BCBS, partners address opioid problem
One-time grants available for projects; letters of interest due by June 28
DETROIT– With a shared mission of ending the opioid epidemic in Michigan, five organizations are jointly allocating $455,000 for the Taking Action on Opioid and Prescription Drug Abuse in Michigan by Supporting Community Responses initiative.
The partnership provides one-time grants to begin new projects, enhance or expand existing projects aimed at reducing opioid and prescription drug abuse and harm.
The program is being conducted by Blue Cross Blue Shield of Michigan, the Blue Cross Blue Shield of Michigan Foundation, the Michigan Health Endowment Fund, the Community Foundation for Southeast Michigan and the Superior Health Foundation.
“Prescription drug and opioid abuse has reached epidemic proportions in Michigan. The number of deaths from drug overdose has more than tripled from 1999 to 2015. A 2014 report from the Michigan Department of Community Health shows Michigan experienced a four-fold increase in unintentional fatal drug poisonings since 1999. Overall, 4,722 Michigan residents died from 2009 to 2012 due to unintentional or undetermined intent poisonings. Of these overdose deaths, 19.4 percent were “definitively opioid-related,” a spokesman said.
“Opioid abuse is a rising concern among communities across our state, with more and more Michigan residents being impacted by the issue in some way every year,” said Lynda Rossi, executive vice president of strategy, government and public affairs at Blue Cross Blue Shield of Michigan.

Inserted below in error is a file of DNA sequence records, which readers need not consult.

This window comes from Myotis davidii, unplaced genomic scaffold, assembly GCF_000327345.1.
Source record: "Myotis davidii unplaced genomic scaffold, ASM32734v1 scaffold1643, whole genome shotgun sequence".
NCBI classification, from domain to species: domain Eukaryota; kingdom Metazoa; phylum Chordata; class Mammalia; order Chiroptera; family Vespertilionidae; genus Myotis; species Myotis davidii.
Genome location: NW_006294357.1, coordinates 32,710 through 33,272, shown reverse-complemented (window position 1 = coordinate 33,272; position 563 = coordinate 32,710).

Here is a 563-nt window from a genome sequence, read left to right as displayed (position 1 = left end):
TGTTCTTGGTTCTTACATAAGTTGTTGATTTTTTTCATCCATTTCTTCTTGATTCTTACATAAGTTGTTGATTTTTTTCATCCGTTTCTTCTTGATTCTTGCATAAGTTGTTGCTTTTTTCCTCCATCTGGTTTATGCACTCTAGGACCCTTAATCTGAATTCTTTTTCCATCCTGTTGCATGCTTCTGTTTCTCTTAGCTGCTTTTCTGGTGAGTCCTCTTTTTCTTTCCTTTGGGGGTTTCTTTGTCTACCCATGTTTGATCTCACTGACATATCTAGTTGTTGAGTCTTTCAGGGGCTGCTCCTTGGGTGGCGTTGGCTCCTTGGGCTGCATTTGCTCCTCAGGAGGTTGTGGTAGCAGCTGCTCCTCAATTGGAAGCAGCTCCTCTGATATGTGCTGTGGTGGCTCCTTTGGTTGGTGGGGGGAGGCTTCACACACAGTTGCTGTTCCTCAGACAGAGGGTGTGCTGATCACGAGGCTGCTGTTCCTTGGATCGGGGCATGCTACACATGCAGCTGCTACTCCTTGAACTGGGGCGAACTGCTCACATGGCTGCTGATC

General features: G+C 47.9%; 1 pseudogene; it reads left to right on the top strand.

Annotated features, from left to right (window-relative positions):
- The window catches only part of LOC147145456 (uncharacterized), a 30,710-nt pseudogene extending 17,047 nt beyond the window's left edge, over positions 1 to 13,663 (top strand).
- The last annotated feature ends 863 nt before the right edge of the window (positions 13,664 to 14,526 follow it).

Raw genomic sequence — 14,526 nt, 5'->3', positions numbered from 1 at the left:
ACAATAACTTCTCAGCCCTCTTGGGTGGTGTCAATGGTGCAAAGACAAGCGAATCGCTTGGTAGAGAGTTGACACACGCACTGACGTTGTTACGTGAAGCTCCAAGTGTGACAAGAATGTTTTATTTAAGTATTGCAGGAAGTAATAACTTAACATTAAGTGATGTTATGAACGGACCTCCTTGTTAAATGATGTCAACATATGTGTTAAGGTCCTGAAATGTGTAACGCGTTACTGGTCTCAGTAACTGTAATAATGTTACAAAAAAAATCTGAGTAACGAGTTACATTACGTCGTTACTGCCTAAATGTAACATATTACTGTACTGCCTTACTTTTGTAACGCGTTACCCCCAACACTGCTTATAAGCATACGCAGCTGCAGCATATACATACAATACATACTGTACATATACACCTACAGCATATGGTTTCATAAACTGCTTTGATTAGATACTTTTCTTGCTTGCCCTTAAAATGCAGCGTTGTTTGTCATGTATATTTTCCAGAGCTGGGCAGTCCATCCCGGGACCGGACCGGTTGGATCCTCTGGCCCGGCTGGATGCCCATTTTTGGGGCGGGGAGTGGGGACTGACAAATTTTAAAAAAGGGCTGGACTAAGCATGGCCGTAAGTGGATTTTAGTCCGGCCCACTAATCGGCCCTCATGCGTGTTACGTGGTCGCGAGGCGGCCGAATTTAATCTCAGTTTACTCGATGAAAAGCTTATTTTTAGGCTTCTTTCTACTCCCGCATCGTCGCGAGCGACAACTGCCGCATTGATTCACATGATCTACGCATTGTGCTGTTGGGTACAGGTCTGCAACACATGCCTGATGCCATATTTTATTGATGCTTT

“The partners behind this initiative are looking forward to joining efforts with community-based organizations that are proactively addressing the crisis and providing care and support to individuals in need,” Rossi added.
“The Superior Health Foundation has taken a keen interest in the opioid addiction issue and is committed to finding evidence-based solutions to help address a problem that many in this country are referring to as an epidemic,” said Jim LaJoie, executive director of the Superior Health Foundation. “We’re honored to join other funding partners across the state in committing grant dollars for an issue that is tearing apart families and costing lives.”
Coalition membership should be comprised of at least one organization from each of the following areas:
— Medical, mental health and substance abuse treatment providers, such as medical associations, hospitals, emergency physician groups, medical groups and independent physician associations, community mental health organizations, federally qualified health centers, pharmacies and health plans.
— Public health and public safety organizations, such as a county public health or county health care delivery system, medical examiner, law enforcement, corrections and emergency medical responders.
— Other community organizations, such as schools, community-based organizations working with the population of interest, organizations representing families and community residents, and faith-based organizations.
The funding partners will review applications and request a full proposal from selected coalitions by Aug. 2.
Projects will be funded up to a maximum of $75,000 each for up to 18 months. Applications must be sent to Innovations@bcbsm.com by June 28.
All instructions and application forms are available at bcbsm.com/safetynet and at bcbsm.com/foundation.